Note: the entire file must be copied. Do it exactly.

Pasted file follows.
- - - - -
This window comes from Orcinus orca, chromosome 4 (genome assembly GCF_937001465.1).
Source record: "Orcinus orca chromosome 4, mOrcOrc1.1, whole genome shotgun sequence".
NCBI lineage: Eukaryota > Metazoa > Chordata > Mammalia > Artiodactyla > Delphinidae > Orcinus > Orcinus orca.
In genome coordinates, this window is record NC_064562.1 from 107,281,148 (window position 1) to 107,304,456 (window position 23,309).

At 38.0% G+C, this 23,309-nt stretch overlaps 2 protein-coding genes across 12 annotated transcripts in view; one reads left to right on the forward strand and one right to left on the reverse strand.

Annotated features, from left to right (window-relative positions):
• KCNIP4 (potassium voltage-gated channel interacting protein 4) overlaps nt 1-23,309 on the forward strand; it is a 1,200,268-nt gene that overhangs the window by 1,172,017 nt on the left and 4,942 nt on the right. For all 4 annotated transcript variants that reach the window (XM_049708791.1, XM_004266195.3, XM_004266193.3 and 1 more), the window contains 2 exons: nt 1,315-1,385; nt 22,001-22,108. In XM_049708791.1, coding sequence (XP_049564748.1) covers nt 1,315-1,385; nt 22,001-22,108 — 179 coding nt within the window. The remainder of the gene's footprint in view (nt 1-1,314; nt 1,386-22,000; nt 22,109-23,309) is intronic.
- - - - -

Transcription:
This window comes from Orcinus orca, chromosome 4 (genome assembly GCF_937001465.1).
Source record: "Orcinus orca chromosome 4, mOrcOrc1.1, whole genome shotgun sequence".
NCBI lineage: Eukaryota > Metazoa > Chordata > Mammalia > Artiodactyla > Delphinidae > Orcinus > Orcinus orca.
In genome coordinates, this window is record NC_064562.1 from 107,281,148 (window position 1) to 107,304,456 (window position 23,309).

At 38.0% G+C, this 23,309-nt stretch overlaps 2 protein-coding genes across 12 annotated transcripts in view; one reads left to right on the forward strand and one right to left on the reverse strand.

Annotated features, from left to right (window-relative positions):
• KCNIP4 (potassium voltage-gated channel interacting protein 4) overlaps nt 1-23,309 on the forward strand; it is a 1,200,268-nt gene that overhangs the window by 1,172,017 nt on the left and 4,942 nt on the right. For all 4 annotated transcript variants that reach the window (XM_049708791.1, XM_004266195.3, XM_004266193.3 and 1 more), the window contains 2 exons: nt 1,315-1,385; nt 22,001-22,108. In XM_049708791.1, coding sequence (XP_049564748.1) covers nt 1,315-1,385; nt 22,001-22,108 — 179 coding nt within the window. The remainder of the gene's footprint in view (nt 1-1,314; nt 1,386-22,000; nt 22,109-23,309) is intronic.